Fortunately, “contractors have a bit of an edge right now,” Montalbano says, because of the current construction boom and ongoing labor shortages. “They’re in a better position to negotiate. In one instance, a plant owner went to the contractor and asked what it would take to keep their people on site. They’re recognizing that they need to pay more.”
Owners are also negotiating over increased benefits, such as insurance and time off, particularly with those “nested” industrial contractors who have had a presence in the plant for years.
INTEREST RATES AND CASH FLOW
Managing cash flow is another critical piece of the profitability puzzle, but it can be a tricky proposition in today’s high interest rate environment. That’s because many contractors need credit to finance working capital.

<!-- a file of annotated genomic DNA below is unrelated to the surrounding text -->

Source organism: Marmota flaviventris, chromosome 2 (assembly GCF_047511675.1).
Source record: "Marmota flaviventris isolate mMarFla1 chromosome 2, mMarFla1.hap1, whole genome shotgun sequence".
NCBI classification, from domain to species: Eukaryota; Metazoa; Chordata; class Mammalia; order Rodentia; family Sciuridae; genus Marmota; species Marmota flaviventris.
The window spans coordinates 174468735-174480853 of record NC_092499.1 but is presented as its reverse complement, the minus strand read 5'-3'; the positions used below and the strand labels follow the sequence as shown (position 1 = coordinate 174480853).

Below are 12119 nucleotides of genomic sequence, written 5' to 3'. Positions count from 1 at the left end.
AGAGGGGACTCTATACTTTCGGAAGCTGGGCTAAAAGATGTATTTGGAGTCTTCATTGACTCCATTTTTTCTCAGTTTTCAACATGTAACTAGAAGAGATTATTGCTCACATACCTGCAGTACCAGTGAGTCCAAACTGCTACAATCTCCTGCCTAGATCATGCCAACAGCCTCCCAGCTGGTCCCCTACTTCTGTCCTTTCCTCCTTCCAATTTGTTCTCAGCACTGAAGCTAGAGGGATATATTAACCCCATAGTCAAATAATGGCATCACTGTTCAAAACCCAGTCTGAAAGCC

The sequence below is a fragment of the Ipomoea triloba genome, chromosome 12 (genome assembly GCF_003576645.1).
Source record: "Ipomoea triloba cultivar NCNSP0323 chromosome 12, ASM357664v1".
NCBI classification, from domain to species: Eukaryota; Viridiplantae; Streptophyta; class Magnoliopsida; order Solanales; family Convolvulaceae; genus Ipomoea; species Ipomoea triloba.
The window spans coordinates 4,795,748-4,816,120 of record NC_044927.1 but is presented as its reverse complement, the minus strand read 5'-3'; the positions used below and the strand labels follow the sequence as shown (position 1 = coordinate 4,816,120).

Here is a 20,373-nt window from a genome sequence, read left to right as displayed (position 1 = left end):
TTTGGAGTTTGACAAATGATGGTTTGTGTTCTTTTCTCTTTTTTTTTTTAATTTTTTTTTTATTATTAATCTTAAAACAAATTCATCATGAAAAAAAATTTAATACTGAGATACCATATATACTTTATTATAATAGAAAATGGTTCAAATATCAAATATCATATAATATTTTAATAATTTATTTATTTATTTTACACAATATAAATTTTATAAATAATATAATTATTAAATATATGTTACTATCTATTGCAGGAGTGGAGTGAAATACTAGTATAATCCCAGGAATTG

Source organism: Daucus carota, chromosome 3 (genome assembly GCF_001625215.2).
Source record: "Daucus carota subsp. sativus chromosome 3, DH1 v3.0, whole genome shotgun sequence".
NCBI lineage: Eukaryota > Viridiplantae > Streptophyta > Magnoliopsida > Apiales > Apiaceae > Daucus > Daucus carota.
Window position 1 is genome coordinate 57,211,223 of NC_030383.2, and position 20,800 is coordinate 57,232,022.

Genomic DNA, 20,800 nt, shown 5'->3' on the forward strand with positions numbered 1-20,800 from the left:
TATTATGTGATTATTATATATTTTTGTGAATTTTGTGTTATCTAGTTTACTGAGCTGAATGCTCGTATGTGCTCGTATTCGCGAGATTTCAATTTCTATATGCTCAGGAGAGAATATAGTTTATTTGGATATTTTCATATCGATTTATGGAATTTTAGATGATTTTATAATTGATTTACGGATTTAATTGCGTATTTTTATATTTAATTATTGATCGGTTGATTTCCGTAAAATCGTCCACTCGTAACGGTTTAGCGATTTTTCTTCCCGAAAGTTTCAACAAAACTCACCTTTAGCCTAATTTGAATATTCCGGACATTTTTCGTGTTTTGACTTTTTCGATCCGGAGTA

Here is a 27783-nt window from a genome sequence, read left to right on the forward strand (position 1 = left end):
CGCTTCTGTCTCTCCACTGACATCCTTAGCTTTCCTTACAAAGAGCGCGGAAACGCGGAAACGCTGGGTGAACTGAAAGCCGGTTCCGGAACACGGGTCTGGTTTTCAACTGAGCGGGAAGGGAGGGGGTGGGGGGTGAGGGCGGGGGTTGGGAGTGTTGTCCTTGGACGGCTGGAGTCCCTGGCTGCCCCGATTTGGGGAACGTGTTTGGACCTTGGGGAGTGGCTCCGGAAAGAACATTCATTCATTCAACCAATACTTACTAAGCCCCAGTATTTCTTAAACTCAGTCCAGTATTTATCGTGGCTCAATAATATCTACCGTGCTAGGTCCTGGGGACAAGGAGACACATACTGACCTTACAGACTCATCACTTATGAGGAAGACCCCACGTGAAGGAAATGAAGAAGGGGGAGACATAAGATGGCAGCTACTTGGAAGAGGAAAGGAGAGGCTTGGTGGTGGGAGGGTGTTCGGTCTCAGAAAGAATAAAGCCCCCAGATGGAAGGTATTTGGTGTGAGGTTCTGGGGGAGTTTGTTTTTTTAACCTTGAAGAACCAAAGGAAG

It was a different scenario just two years ago. “You almost didn’t need cash flow management because interest rates were so low,” Montalbano says. “Now, rates are creeping up and cash flow management is huge because that interest expense will kill you.” That, in turn, can negatively impact a contractor’s ability to price projects competitively.
The situation is prompting many contractors to reexamine their contracts.
“Those contractors that are heavy into ‘cost-plus’ contracts [whereby they are reimbursed for expenses plus a pre-determined profit], experience more of a cash flow drain,” he adds. “They are billing the customer monthly and the plant might pay 60 days later, so they’re floating two to three months’ worth of payroll at any given time. That’s difficult from a cash flow perspective.”